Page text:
Dish Network offers its customers the “Hopper”—a set-top box that combines video on demand (VOD) and digital video recorder (DVR) functionality. The Hopper uses “PrimeTime Anytime” and “AutoHop” to automatically record TV shows and skip commercials in those shows. Fox sued Dish, claiming these services infringed Fox’s copyrights, and moved for a preliminary injunction. The Central District of California denied the injunction, and the Ninth Circuit affirmed, ruling Fox was unlikely to succeed in proving copyright infringement.
PrimeTime Anytime automatically records primetime TV shows on the four major broadcasting networks once a user activates the service so the user can watch them later (“time-shifting”). Dish controls the start and end times and decides how long the recorded shows are available to view. Once activated by a user, AutoHop automatically skips commercials in shows recorded using PrimeTime Anytime. The commercials are not deleted from the recording.
Putting this technology in its historical legal context, in 1984 the Supreme Court ruled Sony’s Betamax recorder that allowed users to time-shift was fair use so Sony was not liable for indirect infringement. Sony Corp. of Am. v. Universal City Studios, 464 U.S. 417 (1984). Then in 2005 the Supreme Court held Grokster was liable for indirect infringement because its peer-to-peer file sharing network had “a purpose to cause and profit from third-party acts of copyright infringement.” Metro-Goldwyn-Mayer Studios v. Grokster, 545 U.S. 913 (2005). Now the issues of DVR time-shifting and commercial skipping are working through the courts.
Direct Infringement. At this preliminary stage where Fox has the high burden to show it is likely to succeed, the Court ruled that PrimeTime Anytime does not directly infringe Fox’s copyrights because the users, not Dish, make the copies. “[O]perating a system used to make copies at the user’s command does not mean that the system operator rather than the user, caused copies to be made.” The Court recognized the degree of Dish’s control over the copying process might be relevant to—and thus leaves open—Dish’s direct liability, citing Cartoon Network LP v CSC Holdings, 536 F.3d 121 (2d Cir. 2008) (reserving the question “whether one’s contribution to the creation of an infringing copy may be so great that it warrants holding that party directly liable”). But at this stage, the facts did not warrant a preliminary injunction.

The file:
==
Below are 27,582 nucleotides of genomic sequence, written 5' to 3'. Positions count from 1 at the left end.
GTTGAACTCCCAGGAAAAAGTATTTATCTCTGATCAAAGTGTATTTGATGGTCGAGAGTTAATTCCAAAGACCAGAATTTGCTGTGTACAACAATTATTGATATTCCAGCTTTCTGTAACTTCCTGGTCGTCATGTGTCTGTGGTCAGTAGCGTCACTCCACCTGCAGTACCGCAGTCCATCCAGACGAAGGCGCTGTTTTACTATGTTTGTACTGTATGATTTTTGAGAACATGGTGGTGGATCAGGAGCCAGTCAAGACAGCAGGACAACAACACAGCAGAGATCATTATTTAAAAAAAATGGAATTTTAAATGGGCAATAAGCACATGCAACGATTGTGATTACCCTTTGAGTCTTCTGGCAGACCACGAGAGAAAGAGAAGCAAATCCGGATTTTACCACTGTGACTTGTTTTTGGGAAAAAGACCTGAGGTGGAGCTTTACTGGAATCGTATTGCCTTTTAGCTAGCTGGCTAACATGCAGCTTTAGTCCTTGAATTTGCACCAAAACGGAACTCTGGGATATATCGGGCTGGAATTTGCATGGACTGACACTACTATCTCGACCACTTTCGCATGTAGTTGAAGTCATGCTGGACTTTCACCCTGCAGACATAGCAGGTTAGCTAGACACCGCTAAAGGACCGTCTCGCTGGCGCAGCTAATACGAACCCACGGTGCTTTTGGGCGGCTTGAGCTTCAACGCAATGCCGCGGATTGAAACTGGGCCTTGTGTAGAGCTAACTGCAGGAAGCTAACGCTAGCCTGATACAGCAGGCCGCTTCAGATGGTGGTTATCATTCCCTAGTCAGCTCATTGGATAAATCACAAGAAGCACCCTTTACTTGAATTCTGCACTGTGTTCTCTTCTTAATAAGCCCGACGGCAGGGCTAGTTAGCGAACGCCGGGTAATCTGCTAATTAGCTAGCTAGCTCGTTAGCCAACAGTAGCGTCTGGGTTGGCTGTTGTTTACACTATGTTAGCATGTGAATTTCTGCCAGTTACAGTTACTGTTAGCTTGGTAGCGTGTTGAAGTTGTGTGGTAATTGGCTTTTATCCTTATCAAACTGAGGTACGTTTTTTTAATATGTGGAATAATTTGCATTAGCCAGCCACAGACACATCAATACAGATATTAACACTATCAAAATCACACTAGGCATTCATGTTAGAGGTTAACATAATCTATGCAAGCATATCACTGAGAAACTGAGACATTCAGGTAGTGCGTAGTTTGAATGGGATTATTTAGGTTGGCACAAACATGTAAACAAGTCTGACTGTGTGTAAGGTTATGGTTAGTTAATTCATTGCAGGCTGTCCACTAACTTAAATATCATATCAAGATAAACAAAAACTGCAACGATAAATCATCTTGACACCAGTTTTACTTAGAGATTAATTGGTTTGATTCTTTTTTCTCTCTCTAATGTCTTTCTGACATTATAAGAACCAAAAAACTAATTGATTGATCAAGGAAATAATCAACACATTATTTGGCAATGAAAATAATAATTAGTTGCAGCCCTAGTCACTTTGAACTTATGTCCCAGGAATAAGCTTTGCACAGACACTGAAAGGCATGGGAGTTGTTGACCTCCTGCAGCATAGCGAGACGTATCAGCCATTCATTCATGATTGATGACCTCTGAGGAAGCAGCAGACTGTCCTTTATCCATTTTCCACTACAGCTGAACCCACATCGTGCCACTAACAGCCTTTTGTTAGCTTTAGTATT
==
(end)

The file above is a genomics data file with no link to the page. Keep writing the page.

Secondary Infringement. Fox owned the copyrights in the TV shows at issue and Dish’s users copied them, so Fox showed prima facie infringement. But the Court held Dish is likely to succeed in proving its users’ fair use. The Supreme Court’s Betamax decision found noncommercial time-shifting was fair use, but did not expressly decide whether commercial-skipping also was fair. Here, Fox does not own the copyrights in the commercials, so skipping them cannot make the users into infringers: “If recording an entire copyrighted program is a fair use, the fact that viewers do not watch the ads not copyrighted by Fox cannot transform the recording into a copyright violation.”
Fox and other broadcasters continue to explore new ways to earn advertising revenue as technologies such as Dish’s lessen the value of network commercial advertising. And this was the harm Fox argued, unsuccessfully, weighed in favor of a preliminary injunction: “The market harm that Fox and its amici allege results from the automatic commercial skipping, not the recording of programs through PrimeTime anytime.” As entertainment funding and delivery evolve, so will efforts to protect copyright and defend its fair use.